Let’s start by accepting the fact that none of us have it all figured out, and we may be wrong on some issues.
Except for this blog, here we’re right about everything, right? (Only joking)
We’re in the midst of a communication revolution now that the internet has given everyone a platform to express their ideologies and cluster around them. But it’s a growing problem that we prefer the comfort of our self-created echo chambers to the rest of the world and the diverse opinions offered.
We’re a stubborn species, so when someone comes along who violates the sanctity of our echo chamber with a differing thought, conversations quickly devolve into keyboard jousting, insults, and internet memes designed to save our pride rather than convince others beyond the trenches of our perspective.
So what can be done?
Blogger Ozan Varol has noticed the issue as well, and he makes an excellent point by saying it starts with the willingness to stop using our facts to persuade and cease chaining our beliefs to our identities. “Facts” are only as factual as the sources we trust. Gambling on ourselves being right by literally defining who we are to a belief is a high-stakes game of self-vindication where anyone who disagrees with us is personally attacking us and not the idea. This is why nobody changes their mind and frustrations eventually run as high as the insults.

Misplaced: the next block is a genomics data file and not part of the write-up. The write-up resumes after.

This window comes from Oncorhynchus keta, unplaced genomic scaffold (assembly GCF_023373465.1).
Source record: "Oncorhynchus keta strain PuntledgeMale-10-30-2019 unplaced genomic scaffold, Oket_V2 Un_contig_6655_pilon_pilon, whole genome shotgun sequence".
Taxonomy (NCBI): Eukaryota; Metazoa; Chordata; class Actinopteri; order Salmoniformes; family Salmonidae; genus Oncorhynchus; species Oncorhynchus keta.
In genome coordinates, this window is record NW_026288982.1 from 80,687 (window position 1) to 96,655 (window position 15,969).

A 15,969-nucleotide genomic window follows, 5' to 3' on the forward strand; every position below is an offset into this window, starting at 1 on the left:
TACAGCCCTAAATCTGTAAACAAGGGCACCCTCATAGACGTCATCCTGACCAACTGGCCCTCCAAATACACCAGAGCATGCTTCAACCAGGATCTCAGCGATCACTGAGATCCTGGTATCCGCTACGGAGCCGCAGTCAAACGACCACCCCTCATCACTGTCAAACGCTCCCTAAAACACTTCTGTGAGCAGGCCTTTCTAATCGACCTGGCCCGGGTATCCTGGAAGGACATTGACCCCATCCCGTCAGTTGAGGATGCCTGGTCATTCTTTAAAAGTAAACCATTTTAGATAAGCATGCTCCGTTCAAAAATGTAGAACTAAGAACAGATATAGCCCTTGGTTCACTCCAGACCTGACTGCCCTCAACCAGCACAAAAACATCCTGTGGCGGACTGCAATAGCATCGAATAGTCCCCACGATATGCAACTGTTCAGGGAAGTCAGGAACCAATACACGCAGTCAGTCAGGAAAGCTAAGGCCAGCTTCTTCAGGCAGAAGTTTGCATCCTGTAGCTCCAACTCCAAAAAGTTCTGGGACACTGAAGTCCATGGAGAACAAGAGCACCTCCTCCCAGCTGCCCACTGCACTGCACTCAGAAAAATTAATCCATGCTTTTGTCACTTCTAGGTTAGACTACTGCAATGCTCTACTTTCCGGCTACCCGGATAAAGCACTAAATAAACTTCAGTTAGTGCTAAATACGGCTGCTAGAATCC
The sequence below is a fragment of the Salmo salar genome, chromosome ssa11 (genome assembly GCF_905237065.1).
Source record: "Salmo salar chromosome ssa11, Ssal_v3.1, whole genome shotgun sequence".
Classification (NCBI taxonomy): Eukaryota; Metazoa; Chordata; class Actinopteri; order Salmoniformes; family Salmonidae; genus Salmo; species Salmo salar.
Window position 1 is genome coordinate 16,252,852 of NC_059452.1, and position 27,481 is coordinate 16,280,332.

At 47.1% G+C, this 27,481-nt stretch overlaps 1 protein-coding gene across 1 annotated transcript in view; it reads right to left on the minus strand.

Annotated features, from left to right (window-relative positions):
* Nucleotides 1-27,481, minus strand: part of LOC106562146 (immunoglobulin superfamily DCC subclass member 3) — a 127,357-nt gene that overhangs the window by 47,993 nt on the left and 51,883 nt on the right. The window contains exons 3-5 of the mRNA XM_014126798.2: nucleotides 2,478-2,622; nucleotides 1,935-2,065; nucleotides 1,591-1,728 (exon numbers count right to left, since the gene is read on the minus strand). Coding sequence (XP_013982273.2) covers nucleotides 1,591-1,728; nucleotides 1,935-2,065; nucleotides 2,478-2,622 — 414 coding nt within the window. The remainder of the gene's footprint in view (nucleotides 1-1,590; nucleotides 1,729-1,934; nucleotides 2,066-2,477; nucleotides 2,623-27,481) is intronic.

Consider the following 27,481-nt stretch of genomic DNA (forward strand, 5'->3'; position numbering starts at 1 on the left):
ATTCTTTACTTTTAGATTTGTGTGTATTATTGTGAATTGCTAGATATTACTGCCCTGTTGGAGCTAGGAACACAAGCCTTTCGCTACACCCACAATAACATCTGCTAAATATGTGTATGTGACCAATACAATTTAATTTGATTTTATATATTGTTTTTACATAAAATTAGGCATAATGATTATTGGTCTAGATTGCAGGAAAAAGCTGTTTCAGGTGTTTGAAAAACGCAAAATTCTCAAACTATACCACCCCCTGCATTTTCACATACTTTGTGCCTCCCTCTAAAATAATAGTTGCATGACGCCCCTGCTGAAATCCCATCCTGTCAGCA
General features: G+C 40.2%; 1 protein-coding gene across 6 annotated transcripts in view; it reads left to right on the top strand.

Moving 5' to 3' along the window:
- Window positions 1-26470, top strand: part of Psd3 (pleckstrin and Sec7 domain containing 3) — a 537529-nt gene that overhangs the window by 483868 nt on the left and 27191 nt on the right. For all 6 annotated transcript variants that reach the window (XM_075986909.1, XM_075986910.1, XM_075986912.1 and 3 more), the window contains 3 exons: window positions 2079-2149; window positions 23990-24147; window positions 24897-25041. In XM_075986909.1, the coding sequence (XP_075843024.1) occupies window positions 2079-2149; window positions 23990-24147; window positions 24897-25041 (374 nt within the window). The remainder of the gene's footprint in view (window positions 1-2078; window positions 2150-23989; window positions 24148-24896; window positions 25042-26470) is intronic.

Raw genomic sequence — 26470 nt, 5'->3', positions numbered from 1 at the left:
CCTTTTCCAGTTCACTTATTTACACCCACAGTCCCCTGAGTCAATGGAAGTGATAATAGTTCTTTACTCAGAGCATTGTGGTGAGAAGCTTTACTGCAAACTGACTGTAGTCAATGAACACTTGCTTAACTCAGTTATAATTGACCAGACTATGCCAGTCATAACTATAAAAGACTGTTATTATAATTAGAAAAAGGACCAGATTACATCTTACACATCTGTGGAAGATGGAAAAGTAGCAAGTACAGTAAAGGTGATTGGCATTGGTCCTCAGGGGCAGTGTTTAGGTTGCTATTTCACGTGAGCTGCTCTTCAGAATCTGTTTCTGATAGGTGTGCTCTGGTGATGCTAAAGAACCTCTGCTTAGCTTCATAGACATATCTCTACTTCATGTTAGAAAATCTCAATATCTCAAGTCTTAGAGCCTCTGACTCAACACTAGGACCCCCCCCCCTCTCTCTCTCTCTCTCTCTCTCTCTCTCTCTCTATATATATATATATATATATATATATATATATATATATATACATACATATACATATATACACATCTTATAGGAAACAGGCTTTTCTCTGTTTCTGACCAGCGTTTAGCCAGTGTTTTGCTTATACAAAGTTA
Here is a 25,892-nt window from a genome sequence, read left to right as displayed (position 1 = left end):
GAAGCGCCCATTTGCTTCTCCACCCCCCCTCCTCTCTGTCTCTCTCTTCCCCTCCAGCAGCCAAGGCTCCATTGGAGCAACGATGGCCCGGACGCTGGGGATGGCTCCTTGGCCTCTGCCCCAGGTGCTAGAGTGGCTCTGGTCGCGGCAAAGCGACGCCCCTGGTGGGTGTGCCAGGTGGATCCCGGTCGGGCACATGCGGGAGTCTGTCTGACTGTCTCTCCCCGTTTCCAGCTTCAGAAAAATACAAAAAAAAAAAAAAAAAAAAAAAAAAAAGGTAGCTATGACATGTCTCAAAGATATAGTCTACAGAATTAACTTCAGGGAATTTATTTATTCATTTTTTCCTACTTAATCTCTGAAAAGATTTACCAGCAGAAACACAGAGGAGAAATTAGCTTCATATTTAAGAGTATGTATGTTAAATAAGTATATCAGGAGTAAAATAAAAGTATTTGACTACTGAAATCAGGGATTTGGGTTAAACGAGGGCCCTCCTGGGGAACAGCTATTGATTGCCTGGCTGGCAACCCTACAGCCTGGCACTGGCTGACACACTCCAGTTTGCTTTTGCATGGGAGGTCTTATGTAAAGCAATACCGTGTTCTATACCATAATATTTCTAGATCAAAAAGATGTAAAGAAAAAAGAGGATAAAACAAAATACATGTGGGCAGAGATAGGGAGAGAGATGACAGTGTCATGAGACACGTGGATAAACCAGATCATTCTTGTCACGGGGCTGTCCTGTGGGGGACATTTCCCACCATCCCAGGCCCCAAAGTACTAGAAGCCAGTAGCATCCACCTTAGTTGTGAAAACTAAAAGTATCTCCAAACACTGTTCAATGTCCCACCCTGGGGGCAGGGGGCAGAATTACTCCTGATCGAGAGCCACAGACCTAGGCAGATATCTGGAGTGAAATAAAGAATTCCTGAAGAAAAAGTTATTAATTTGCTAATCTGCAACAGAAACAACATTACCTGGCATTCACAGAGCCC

Instead, let’s try giving each other (including ourselves) an out when it comes to our opinions. Strongly held beliefs are important, but when held loose enough we show an ability to change as well. How can we possibly expect to have all the facts, all the information on a topic, all the insight and perspectives? We’re not supercomputers capable of processing the sum of the internet, and neither is anybody else. Degrading someone with different thoughts seems to forget that truth, and it’s not how we grow or develop.
If Varol’s article piqued your interest, communication scholars have created the Elaboration Likelihood Model as a way to explain the ways we process arguments and change our minds on issues as well. Perhaps it’s worth comparing that model to Varol’s ideas or even your own thought processes. Remember, we’re a social species, and highly adaptable too. We shouldn’t be afraid to step outside our bubbles of comfort and embrace being wrong for the sake of discovering the truth of what’s right.